NATO wary of Russian security demands ahead of next week’s talks

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BRUSSELS, Jan. 7 (Reuters) – NATO foreign ministers on Friday said they stood united against any possible Russian military action in Ukraine and signaled that many of the Kremlin’s security demands were unacceptable.

The 30 ministers held a video call ahead of the US-Russia negotiations in Geneva on Monday, which will be followed by a NATO-Russia meeting in Brussels and broader talks in Vienna, prompted by Moscow’s demand for security guarantees.

“Foreign ministers of all NATO countries reaffirmed our unity in response to Russian aggression against Ukraine during today’s special session,” the US mission to the Atlantic alliance.

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Russia has deployed large numbers of troops near its border with Ukraine and wants legally binding guarantees that NATO will stop its eastward expansion and end military cooperation with the former Soviet republics of Ukraine and from Georgia.

Moscow denies American suggestions that it plans to invade Ukraine and instead accuses Kiev of strengthening its forces in the east of the country.

NATO Secretary General Jens Stoltenberg, who chaired the call with foreign ministers, welcomed the prospect of talks with Moscow next week after months of both sides accusing each other of jeopardize peace and stability in Europe.

But speaking at a press conference at NATO headquarters in Brussels, Stoltenberg added: “The idea that Ukraine is a threat to Russia is messing things up.”

“Ukraine is not a threat to Russia. I think it is rather the idea of ​​a democratic and stable Ukraine that is a challenge for them,” he said.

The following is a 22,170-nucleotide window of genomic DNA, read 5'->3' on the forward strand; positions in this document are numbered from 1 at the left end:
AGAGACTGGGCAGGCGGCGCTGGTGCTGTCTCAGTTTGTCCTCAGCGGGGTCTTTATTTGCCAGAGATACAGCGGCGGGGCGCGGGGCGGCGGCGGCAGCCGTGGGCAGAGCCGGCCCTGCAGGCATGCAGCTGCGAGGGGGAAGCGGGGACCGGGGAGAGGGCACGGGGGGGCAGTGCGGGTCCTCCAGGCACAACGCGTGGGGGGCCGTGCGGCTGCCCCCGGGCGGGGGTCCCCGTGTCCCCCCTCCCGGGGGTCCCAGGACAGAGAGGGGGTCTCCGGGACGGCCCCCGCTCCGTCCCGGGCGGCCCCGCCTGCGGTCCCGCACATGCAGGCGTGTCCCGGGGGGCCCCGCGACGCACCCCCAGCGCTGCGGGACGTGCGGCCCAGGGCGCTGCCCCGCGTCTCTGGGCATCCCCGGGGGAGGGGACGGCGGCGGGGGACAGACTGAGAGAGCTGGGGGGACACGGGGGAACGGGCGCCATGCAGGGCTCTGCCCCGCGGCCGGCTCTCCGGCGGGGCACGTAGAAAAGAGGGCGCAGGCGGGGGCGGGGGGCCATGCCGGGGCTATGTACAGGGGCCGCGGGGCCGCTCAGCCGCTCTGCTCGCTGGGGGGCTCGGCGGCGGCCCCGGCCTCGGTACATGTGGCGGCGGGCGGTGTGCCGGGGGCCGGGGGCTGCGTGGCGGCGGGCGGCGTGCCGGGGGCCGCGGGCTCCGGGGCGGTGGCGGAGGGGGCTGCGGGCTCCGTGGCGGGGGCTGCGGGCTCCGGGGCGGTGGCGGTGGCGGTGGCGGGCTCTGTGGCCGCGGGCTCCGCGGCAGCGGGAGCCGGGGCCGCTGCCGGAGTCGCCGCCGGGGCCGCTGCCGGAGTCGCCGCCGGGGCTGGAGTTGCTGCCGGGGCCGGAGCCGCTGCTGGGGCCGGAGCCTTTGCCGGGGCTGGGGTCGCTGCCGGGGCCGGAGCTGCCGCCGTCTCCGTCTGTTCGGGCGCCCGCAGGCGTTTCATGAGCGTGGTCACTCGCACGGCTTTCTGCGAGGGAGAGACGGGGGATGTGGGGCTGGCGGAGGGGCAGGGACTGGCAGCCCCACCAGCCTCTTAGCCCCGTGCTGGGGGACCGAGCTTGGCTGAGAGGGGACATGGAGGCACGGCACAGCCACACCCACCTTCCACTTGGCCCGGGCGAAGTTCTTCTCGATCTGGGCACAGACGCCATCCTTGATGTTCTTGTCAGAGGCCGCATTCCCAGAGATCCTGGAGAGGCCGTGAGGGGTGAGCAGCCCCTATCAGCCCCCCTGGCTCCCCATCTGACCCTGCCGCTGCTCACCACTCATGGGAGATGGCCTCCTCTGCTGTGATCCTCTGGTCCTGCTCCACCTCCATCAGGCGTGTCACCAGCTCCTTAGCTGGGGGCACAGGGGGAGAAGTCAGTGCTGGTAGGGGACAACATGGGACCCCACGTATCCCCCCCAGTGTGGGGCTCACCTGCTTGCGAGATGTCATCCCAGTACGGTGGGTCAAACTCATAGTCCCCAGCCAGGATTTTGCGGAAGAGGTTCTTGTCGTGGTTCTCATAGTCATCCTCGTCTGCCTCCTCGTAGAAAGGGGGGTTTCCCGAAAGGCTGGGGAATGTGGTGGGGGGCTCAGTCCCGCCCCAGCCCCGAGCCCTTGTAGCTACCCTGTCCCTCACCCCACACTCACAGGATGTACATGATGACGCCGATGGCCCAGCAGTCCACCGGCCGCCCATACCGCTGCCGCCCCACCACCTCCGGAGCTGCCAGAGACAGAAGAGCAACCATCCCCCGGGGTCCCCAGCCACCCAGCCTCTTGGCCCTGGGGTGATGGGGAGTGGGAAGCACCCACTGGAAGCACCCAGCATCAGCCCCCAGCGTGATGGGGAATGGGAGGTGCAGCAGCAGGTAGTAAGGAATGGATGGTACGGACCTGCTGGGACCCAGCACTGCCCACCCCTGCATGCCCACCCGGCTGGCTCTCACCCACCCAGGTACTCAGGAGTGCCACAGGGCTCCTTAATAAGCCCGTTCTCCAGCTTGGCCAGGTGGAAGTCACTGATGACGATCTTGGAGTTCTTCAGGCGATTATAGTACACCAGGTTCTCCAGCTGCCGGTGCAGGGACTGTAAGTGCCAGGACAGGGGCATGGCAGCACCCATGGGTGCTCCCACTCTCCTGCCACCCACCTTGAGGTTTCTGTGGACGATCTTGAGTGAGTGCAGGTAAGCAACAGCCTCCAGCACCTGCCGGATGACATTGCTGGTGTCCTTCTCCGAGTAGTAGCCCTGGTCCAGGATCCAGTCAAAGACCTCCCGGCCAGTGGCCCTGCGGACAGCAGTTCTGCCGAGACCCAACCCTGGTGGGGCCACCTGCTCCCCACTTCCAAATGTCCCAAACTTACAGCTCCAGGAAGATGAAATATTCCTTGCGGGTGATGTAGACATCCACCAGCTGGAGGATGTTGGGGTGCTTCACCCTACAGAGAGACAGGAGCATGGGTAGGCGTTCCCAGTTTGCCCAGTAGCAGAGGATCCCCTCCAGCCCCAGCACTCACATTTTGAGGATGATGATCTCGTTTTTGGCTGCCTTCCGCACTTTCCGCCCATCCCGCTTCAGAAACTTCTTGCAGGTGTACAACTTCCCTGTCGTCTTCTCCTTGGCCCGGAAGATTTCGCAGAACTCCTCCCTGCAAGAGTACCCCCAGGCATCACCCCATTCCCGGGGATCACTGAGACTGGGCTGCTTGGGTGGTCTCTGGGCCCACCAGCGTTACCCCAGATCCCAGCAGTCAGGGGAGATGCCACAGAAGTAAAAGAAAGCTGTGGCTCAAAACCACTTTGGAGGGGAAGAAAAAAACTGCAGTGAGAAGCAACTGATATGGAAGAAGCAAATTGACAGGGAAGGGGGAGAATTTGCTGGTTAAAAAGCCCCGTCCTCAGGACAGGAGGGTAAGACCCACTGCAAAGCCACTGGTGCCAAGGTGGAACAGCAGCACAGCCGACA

Military members of the Ukrainian armed forces march to combat positions near the Russian-backed rebel separation line outside the town of Popasna in the Luhansk region of Ukraine on January 6, 2022. REUTERS / Maksim Wine

In Washington, Secretary of State Antony Blinken said the United States and its allies were prepared to listen to Russia’s legitimate concerns and try to address them “if the Kremlin is prepared to reciprocate on its own. dangerous and destabilizing behavior ”.

Blinken also pushed back on what he called a “false narrative” pushed by Moscow that it was NATO and Ukraine that were causing tensions with Russia. Read more

OPEN DOOR

There is no prospect of Ukraine and Georgia – both of which have territorial disputes with Moscow – joining NATO anytime soon. But Stoltenberg said the admission of North Macedonia and Montenegro showed “NATO’s door remains open.”

Stoltenberg added that it would be unacceptable to grant Russia a veto over countries that might join the US-led alliance in the future.

“We cannot find ourselves in a situation where we have second class NATO members, where NATO as an alliance is not allowed to protect them,” he said.

On Twitter, the foreign ministers of Latvia, Estonia, Belgium and Slovakia shared the sentiment, saying NATO could not dilute its key principles or values.

NATO wants Moscow to resume a peace process in eastern Ukraine, where some 15,000 people have been killed in a seven-year conflict between Ukrainian government troops and Russian-backed separatists.

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Reporting by Robin Emmott; Additional reports by John Chalmers and Simon Lewis; Editing by Gareth Jones and Grant McCool

Our standards: Thomson Reuters Trust Principles.


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